US dollar rose to its highest point in three weeks against the Canadian rival on Wednesday, after a White House official said that Fed Vice Chairman Janet Yellen is to be nominated as the next Chairman and also be the first lady to take this post in all-time history of the central bank.
USD/CAD reached a session high at 1.0386 at 12:45 GMT, also the pairs highest level since September 9th, after which consolidation followed at 1.0379, still up 0.10% for the day. Support was likely to be received at October 2nd low, 1.0324, while resistance was to be encountered at September 9th high, 1.0417.
EUR/USD cross touched a session low at 1.3500 at 13:30 GMT, after which consolidation followed at 1.3508, falling 0.48% on a daily basis. At the same time, GBP/USD pair tumbled to a fresh three-week low at 1.5923 at 12:55 GMT, after which consolidation followed at 1.5934, plunging 0.93% today.
Canadian dollar lost ground against the greenback, as crude oil, Canadas largest export, sank to 102.14 USD per barrel at 14:15 GMT, recording a daily loss of 1.41%. “We’ve seen some signals the U.S. slowdown may spill over to Canada, and we’ve had some weak trade numbers,” Shaun Osborne, chief currency strategist at Toronto-Dominion Bank’s TD Securities unit in Toronto, said by phone, cited by Bloomberg. “The Canadian dollar has really been sidelined and moving sideways for the past couple of weeks and I don’t think that’s going to change in the near term.”
On the other hand, the US dollar was largely supported, after it became clear that Federal Reserve Bank Vice Chairman Janet Yellen would probably succeed current Chairman Ben Bernanke, whose term ends on January 31st. Another supportive impulse for the greenback came, as market players awaited the release of the minutes of Federal Open Market Committee (FOMC) meeting in September. It is scheduled for release at 18:00 GMT.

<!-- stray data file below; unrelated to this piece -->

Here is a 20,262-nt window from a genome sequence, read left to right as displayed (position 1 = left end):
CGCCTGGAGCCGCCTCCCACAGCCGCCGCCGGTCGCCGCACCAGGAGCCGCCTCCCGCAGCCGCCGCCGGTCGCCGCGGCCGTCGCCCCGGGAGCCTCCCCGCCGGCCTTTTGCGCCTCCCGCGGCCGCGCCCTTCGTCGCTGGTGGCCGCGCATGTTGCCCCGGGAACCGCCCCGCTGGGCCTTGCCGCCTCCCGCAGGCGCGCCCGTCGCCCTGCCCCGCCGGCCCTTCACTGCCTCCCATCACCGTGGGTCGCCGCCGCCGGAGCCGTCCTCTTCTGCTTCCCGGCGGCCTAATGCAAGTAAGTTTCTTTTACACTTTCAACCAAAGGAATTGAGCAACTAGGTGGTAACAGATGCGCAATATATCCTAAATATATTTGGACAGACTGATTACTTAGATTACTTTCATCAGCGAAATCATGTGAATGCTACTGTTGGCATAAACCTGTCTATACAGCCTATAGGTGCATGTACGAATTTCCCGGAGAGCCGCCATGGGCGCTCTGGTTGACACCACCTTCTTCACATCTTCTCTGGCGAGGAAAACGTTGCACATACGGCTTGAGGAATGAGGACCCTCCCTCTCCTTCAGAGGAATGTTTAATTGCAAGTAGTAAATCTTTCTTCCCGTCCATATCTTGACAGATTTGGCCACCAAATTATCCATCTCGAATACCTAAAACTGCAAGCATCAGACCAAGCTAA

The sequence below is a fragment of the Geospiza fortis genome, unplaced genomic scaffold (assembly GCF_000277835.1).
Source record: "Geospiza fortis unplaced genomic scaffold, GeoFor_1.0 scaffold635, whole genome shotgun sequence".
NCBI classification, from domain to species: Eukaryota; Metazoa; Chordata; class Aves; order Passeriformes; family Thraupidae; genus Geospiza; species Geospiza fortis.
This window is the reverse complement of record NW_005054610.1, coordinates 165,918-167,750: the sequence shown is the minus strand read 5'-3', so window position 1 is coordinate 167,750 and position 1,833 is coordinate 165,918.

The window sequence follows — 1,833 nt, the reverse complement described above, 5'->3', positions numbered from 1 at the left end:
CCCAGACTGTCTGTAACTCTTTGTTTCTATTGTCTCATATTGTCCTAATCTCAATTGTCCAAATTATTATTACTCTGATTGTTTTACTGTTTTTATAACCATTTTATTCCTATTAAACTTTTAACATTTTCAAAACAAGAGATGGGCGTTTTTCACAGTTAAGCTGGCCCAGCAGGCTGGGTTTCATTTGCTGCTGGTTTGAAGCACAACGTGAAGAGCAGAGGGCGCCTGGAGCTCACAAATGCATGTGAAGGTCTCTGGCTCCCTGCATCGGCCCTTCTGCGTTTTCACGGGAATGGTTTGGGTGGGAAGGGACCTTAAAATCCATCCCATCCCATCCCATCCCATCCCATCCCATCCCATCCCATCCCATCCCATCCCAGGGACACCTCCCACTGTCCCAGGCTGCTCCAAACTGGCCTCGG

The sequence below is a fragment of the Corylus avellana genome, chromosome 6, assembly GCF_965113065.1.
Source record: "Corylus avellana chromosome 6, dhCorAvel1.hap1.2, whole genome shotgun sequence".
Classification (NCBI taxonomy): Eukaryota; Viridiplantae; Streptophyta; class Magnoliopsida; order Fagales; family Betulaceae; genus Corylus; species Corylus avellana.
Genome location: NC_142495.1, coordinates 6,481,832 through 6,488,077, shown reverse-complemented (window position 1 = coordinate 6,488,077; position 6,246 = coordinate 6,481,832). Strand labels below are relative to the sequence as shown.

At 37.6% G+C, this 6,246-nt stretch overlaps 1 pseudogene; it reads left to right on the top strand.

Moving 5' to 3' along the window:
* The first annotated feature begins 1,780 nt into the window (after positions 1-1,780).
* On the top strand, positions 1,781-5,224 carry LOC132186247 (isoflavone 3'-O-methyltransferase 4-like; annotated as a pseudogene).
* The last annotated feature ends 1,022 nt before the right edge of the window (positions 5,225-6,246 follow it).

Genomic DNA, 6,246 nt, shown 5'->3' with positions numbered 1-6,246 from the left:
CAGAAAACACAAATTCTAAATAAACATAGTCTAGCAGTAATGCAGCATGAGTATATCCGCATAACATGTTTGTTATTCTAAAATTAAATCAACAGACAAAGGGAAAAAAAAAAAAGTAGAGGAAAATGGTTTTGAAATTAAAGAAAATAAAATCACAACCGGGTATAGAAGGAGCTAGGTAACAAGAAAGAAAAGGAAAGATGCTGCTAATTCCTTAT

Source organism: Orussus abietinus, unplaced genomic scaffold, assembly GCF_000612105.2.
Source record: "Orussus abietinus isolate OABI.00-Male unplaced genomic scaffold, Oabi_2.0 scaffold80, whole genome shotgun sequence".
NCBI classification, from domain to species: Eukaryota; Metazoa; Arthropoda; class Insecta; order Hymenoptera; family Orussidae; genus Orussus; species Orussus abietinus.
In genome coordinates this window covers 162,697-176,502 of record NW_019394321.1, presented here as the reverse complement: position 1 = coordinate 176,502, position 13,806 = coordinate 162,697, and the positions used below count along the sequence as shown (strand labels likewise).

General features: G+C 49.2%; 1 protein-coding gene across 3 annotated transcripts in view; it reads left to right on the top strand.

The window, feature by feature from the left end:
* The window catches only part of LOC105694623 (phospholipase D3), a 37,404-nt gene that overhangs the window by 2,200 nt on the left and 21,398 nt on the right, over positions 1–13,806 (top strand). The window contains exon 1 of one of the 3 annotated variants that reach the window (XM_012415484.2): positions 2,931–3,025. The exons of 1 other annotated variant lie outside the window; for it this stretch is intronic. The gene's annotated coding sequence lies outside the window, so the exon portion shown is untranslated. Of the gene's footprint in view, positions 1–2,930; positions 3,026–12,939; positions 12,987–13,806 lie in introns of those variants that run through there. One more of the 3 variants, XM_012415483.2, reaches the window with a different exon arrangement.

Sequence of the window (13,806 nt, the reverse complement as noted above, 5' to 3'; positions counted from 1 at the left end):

German industrial production rose more than expected in August, which eased concerns that the debt crisis in the Euro zone has caused a negative impact on region’s largest economy. Industrial output increased 1.4% in August on a monthly basis, exceeding expectations of a 0.9% gain. July’s result has been revised to a 1.1% drop from a 1.7% drop previously. However, the euro showed a brief upward reaction to this news, after which continued to slide against the US dollar.
In the United Kingdom, the index, gauging overall industrial production, fell 1.1% in August on a monthly basis, marking the largest monthly drop since September 2012, after the 0.1% uptick in July, while expectations pointed a 0.4% gain. Annual industrial production contracted at a faster pace than projected in August, by 1.5% instead of 0.7%, as this widened the recorded 1.1% drop in July. UK manufacturing production declined 1.2% in August compared to July, confounding experts’ estimates of a 0.4% increase, while in July the output inched up 0.2%. The sterling came under massive selling pressure after these data points.
Ultimately, the dollar index, which tracks the performance of the US currency against a basket of six other major currencies worldwide, climbed to 80.525 at 14:15 GMT, after trading at 79.940 during the later phase of US trade yesterday.